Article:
If love is power, a kind of soft power, it is also true that real power, the kind that makes the job possible, can only operate in secret. When you show your hand you also weaken it. A secret, even when revealed, undermines all certainty, since there might well be more destabilizing secrets to come. I am confident. I will prevail, I know I will prevail, for if I lose their love, if the job crumbles, I have at the very least succeeded in weakening their resolve. I have created suspicions where before there was mainly trust. Then we all know what will occur. It will only take a moment before I completely disappear. (“The Infiltrator”)
Originally produced in a limited run for “Authors for Indies Day,” May 2, 2015, Jacob Wren’s small collection of two short stories and an essay, If our wealth is criminal then let’s live with the criminal joy ofpirates (Toronto ON: BookThug, 2015), explores the nature and purpose of art, and a search for meaning through daily and ongoing activity. In the story, “Four Letters from an Ongoing Series,” the narrator, a writer, moves through the normal course of a series of days to return home to yet another rejection letter, and wonders exactly what the point of it all might be. The collection ends with the essay “Like a Priest Who Has Lost Faith: Notes on art, meaning, emptiness and spirituality,” that begins:
IS IT TRUE THAT TODAY, in casual conversation, artists often speak about wanting to have a career, but rarely speak about wanting to make something meaningful? Or is this casual observation only my cynicism rising to the surface? In the most general sense, the hope that art can be meaningful in people’s lives brings it very close to the spiritual, and this might be one of the many reasons the topic is often avoided. If I say I want a career (which, of course, I do as much as any artist) I might come across as ambitious, but there is also something practical and down-to-earth in my pronouncement. If I say I want to make something meaningful it is a higher style of arrogance, more old fashioned, less critical and therefore less contemporary. The desire to make something meaningful brings along with it a thousand small distastes and taboos.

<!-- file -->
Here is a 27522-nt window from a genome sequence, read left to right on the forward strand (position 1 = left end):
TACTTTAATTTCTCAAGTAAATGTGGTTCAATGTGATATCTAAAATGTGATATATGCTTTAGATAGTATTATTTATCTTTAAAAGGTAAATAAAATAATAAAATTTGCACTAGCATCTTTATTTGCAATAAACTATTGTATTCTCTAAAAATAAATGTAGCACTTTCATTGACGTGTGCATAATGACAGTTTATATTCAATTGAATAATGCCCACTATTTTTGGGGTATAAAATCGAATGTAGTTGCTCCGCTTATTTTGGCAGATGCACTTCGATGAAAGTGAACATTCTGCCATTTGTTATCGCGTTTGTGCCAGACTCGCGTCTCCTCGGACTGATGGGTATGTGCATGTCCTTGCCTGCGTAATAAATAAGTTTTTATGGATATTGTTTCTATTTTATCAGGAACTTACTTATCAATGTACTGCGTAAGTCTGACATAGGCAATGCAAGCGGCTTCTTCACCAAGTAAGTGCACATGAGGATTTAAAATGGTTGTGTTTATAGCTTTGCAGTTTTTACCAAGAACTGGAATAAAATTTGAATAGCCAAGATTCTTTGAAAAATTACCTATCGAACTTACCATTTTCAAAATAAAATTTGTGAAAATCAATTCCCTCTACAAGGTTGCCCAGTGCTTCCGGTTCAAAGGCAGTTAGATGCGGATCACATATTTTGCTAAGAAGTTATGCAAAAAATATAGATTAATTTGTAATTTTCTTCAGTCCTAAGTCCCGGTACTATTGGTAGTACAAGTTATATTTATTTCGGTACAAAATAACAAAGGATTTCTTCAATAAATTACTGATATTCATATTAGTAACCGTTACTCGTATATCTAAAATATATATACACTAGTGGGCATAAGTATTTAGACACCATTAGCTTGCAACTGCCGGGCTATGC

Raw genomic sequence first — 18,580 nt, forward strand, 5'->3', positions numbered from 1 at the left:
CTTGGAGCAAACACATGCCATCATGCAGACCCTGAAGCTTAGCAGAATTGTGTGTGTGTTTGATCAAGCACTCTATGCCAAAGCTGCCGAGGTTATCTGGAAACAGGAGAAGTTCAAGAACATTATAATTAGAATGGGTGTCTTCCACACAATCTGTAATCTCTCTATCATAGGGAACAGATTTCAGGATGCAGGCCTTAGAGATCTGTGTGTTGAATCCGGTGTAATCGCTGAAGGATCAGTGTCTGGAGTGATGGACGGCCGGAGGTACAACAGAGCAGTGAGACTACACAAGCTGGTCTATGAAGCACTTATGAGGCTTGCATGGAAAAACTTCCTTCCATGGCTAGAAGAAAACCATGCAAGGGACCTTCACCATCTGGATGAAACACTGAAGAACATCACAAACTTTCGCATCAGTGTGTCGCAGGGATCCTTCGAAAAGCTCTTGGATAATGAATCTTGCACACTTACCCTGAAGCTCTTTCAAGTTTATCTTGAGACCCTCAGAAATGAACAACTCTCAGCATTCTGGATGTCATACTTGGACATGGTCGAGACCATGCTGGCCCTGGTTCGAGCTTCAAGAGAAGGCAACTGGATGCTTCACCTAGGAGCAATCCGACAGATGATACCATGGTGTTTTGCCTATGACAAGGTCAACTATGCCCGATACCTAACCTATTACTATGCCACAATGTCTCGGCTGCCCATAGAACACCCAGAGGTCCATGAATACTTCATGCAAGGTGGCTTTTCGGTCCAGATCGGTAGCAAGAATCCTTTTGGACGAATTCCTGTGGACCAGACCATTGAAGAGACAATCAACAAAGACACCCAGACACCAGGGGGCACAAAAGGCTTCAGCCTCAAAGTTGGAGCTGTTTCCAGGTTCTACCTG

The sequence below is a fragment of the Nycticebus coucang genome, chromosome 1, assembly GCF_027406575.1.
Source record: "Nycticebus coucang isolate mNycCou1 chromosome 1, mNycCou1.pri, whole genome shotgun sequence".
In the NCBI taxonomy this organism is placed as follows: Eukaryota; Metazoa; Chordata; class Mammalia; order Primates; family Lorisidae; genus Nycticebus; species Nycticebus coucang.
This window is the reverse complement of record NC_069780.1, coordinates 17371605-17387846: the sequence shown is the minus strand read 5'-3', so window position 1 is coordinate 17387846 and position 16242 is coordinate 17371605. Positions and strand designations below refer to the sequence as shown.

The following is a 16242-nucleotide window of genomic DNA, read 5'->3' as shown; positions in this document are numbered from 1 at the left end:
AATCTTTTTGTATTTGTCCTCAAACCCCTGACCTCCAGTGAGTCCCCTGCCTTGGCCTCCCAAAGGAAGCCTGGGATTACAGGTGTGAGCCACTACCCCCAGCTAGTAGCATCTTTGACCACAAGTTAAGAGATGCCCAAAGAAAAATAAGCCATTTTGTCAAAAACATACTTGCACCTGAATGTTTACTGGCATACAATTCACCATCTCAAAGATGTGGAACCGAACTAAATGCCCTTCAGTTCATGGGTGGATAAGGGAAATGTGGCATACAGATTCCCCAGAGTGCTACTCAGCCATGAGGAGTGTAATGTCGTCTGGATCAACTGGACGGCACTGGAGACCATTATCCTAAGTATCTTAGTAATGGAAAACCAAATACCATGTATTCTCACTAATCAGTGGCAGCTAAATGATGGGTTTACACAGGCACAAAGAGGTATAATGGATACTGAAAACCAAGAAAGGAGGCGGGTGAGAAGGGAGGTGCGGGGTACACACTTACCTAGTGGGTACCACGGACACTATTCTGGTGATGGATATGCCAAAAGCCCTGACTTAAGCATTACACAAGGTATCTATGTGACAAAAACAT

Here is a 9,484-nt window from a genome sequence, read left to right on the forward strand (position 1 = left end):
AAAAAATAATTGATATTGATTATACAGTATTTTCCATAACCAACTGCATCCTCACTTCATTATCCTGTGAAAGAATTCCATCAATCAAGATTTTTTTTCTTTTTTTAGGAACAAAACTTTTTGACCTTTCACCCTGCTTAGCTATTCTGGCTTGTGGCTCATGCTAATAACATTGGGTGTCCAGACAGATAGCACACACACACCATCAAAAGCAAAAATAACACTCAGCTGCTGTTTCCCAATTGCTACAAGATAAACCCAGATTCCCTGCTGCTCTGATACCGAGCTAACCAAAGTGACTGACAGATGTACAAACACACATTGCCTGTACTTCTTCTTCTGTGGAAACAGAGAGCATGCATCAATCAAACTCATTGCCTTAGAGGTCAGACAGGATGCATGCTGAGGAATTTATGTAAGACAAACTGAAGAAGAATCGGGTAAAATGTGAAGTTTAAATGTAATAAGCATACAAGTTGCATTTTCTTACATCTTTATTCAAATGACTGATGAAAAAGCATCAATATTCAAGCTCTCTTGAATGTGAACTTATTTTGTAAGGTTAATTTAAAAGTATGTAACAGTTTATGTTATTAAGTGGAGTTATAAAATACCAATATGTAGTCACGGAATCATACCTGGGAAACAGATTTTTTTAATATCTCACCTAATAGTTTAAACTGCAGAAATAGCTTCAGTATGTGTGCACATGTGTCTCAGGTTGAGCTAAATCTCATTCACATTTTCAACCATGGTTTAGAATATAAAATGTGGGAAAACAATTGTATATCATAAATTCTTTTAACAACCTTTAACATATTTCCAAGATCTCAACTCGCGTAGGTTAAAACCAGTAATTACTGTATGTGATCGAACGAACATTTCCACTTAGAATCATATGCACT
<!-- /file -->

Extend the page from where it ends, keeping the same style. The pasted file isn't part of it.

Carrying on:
Wren’s ongoing work, including the novels Unrehearsed Beauty (Toronto ON: Coach House Books, 1998), Families are Formed Through Copulation (Toronto ON: Pedlar Press, 2007), Revenge Fantasies of the Politically Dispossessed (Pedlar Press, 2010) and Polyamorous Love Song (BookThug, 2014), often explore how to live a meaningful and productive life, loneliness and solitude, the purpose of art, and a series of intimate human interactions, articulated both through a cynical, yet furiously optimistic, and even innocent, open gaze. Wren routinely prods at a series of very large and human questions on just how it is we should and could be moving through the world in a positive and productive way, highlighting just how complicated such uncomplicated it actually is. Listen to the narrator of the story “Four Letters from an Ongoing Series,” for example, after reading a scathing critique of a rejected manuscript:
I lie in bed filled with doubts of every kind. And yet, if I’m honest with myself, I strangely don’t doubt my work all that much. I have to write the books I have to write. If every single publisher in the world thinks they’re shit then so be it. Of course it feels bad now but I’m sure I’ve seen worse and perhaps there is even worse to come. Right now, somewhere in the world, someone is being tortured and someone else is being bombed. How much do a few pages of critical words directed at me really hurt when stacked up against even a sliver of the horrors possible in the world? I’m going to keep writing books, I try to tell myself, no sure I’m still completely awake or if I’m already drifting off to sleep. And if not, maybe it’s still not too late to find some other thing to do with my life.
And for those who missed out on the short run of this title, apparently BookThug is producing more copies soon, claiming that orders keep coming in. There is still hope.